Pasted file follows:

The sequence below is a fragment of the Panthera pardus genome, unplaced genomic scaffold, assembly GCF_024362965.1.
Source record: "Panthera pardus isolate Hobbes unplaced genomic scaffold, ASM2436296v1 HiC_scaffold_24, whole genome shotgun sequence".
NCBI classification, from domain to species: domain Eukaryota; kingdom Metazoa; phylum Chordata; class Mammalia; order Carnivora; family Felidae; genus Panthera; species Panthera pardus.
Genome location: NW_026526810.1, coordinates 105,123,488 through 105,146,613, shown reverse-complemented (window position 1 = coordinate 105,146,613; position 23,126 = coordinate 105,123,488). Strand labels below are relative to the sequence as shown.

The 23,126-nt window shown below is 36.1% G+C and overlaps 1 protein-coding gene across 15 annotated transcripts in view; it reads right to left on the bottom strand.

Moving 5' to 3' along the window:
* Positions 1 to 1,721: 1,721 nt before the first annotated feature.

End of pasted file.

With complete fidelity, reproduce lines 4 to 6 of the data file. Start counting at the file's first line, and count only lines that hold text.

Genome location: NW_026526810.1, coordinates 105,123,488 through 105,146,613, shown reverse-complemented (window position 1 = coordinate 105,146,613; position 23,126 = coordinate 105,123,488). Strand labels below are relative to the sequence as shown.

The 23,126-nt window shown below is 36.1% G+C and overlaps 1 protein-coding gene across 15 annotated transcripts in view; it reads right to left on the bottom strand.

Moving 5' to 3' along the window: